Across Iowa, we’re hearing reports—or the anticipation—of spring “firsts.” The sights and sounds of returning Red-winged Blackbirds, the smelly blooms of skunk cabbage, the bursting buds of serviceberry. All of these “firsts” are a piece of Iowa’s phenology, or the study of plant and animal life cycle events that are influenced by temperature or other environmental changes. However you celebrate the coming of each new season, here are a few phenological observations we’re looking forward to.
Spring peepers and other amphibians
Spring peepers (Pseudacris crucifer) are one of the earliest amphibians to begin calling, typically beginning after the ice melts on the small wetlands and ponds in which they prefer to breed. In some years, this can be as early as February or March. The call of a spring peeper sounds similar to a baby chick and is a simple repeated “peep.”
Other amphibians don’t waste time being heard, either. Soon our wetlands and ponds will also be filled with American toads (Anaxyrus americanus), boreal chorus frogs (Pseudacris maculata) and cricket frogs (Acris blanchard). Learn more about Iowa’s amphibians and when and where to find them here.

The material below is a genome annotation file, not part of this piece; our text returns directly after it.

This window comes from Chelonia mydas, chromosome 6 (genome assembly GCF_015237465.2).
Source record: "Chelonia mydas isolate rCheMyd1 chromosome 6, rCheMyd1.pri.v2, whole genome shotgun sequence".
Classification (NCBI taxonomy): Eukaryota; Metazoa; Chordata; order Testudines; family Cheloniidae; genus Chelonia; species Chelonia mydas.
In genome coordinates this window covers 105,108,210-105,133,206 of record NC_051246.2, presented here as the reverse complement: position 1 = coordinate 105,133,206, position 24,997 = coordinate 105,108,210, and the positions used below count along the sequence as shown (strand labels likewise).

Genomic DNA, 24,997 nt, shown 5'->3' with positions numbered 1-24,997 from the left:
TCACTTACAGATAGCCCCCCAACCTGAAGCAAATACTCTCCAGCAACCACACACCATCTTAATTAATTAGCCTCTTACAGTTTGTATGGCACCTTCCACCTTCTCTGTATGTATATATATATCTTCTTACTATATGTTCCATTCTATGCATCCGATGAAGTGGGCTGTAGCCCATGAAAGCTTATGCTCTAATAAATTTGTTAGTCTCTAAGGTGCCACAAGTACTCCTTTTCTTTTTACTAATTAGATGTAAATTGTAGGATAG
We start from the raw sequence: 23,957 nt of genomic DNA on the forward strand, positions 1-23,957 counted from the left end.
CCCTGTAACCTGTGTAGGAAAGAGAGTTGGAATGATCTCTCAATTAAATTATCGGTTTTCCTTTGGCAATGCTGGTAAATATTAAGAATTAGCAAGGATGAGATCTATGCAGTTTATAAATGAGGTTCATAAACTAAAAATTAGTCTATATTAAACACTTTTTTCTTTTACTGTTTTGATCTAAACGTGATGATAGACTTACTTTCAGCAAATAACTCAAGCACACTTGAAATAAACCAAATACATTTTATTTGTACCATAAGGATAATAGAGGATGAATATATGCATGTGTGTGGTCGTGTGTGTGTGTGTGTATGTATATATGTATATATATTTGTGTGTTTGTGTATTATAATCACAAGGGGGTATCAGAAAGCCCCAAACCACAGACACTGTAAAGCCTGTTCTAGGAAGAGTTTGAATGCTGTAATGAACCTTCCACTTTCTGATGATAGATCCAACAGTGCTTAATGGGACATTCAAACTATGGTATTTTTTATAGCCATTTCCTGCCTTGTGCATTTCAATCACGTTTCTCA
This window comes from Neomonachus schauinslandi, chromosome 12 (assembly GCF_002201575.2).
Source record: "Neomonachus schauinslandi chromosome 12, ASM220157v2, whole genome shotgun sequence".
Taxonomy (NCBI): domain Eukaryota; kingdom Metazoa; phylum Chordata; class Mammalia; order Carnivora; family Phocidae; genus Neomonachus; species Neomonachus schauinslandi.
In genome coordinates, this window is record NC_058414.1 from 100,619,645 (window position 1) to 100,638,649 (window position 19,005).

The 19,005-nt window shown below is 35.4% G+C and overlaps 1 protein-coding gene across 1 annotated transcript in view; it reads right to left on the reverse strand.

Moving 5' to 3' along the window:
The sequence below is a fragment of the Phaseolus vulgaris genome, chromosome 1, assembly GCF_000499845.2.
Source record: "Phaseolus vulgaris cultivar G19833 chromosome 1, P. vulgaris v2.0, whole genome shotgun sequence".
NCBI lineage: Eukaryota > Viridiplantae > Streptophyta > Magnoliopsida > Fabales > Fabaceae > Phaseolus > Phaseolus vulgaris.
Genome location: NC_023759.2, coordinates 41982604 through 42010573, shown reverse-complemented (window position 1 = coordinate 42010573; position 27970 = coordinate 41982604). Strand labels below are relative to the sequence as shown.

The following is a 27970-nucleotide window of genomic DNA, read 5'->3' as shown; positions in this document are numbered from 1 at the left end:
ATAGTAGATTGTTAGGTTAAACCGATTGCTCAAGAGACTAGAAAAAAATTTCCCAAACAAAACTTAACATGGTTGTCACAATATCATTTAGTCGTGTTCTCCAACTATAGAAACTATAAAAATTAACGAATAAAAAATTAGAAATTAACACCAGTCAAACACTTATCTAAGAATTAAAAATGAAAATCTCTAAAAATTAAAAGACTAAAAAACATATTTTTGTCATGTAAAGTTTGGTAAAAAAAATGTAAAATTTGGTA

Pasque flowers (Anemone patens) bloom in March and April and grow low to the ground, sometimes only reaching 2 inches tall. These flowers are usually found on drier, rocky hillsides in prairies. The hairy, gray-green stems grow nearly erect from a thick, horizontal rootstock and a single, large flower emerges from the tip of a long flower stalk. Though the flowers don’t have true petals, they produce five to seven blue, purple, or white sepals that form a flower about one inch across and up to 1-1/2 inches long.
You can join our staff on a hike in search of pasque flowers at Kothenbeutel Heritage Prairie this spring! Learn more about the event here.
There are few things as satisfying as identifying warbler butts in trees and shrubs. Numerous warbler species migrate through Iowa in the spring and with a decent set of binoculars, you’ll be set to ID them. Plus, many species can even be found in wooded urban areas.
Warblers primarily eat insects, so we won’t see any until late April or early May when it’s warm enough for flying bugs. Searching on overcast days and in the right habitat (layered wooded areas are a good place to start) can also help you find these tiny, charismatic fast-moving birds.
A few species that are particularly striking and easier to identify include Yellow-rumped Warblers (Setophaga coronate, also commonly referred to as “butter butts” due to their bright yellow rump patch), Magnolia Warblers (Setophaga magnolia), and Black-and-White Warblers (Mniotilta varia). Two great resources to help you learn how to ID warblers include the Cornell Lab’s All About Birds online site or their Merlin application for your smart phone, which can even help ID bird songs you’re hearing in real time!
We’ll be searching for all these signs of spring as the weather warms. Follow us on Instagram and Facebook to see what we’re finding and share your finds along the way too!
Photo credits: Spring peeper and Magnolia Warbler photos by Larry Reis. Pasque flower photo, Jessica Rilling.